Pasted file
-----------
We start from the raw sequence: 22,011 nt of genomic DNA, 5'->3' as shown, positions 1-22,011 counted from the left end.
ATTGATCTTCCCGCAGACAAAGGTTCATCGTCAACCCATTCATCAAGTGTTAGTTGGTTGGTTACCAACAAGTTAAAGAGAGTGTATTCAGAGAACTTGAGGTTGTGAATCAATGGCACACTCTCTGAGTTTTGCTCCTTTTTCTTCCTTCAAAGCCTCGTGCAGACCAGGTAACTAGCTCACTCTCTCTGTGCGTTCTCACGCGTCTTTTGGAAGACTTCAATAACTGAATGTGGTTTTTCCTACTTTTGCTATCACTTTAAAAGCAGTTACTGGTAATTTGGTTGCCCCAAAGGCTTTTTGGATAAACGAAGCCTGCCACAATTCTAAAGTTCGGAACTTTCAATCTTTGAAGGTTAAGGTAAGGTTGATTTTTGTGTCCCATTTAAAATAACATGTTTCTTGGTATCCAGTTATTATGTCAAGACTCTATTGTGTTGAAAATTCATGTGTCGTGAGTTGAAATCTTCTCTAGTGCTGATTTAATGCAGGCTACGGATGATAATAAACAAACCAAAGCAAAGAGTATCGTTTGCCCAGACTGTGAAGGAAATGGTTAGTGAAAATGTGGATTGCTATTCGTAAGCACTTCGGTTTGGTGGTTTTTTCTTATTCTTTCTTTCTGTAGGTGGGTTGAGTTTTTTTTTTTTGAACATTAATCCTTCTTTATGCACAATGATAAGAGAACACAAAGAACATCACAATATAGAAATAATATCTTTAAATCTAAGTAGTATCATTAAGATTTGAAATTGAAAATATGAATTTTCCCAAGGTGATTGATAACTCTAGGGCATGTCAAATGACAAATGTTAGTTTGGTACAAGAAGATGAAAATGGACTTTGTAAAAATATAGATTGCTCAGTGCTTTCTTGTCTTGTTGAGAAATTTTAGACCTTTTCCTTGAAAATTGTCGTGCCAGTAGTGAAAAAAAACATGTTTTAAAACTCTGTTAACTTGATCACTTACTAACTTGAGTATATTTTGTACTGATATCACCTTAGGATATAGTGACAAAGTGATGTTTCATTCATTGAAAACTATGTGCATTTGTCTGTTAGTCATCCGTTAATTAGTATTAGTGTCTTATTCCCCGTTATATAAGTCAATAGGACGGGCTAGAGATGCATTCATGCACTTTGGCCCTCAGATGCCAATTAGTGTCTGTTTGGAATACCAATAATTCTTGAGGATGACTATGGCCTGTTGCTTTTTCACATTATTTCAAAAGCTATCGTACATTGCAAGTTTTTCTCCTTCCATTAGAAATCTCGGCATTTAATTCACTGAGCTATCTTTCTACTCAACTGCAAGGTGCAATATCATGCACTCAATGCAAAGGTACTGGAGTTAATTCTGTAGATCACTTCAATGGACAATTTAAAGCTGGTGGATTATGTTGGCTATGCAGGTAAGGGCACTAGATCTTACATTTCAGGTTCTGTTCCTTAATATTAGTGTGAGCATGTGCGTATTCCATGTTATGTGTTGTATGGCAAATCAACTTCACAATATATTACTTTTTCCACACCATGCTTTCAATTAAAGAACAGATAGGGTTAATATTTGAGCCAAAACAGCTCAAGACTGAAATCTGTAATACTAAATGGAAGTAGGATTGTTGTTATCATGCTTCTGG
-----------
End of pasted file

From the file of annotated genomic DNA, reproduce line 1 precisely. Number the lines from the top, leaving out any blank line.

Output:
We start from the raw sequence: 22,011 nt of genomic DNA, 5'->3' as shown, positions 1-22,011 counted from the left end.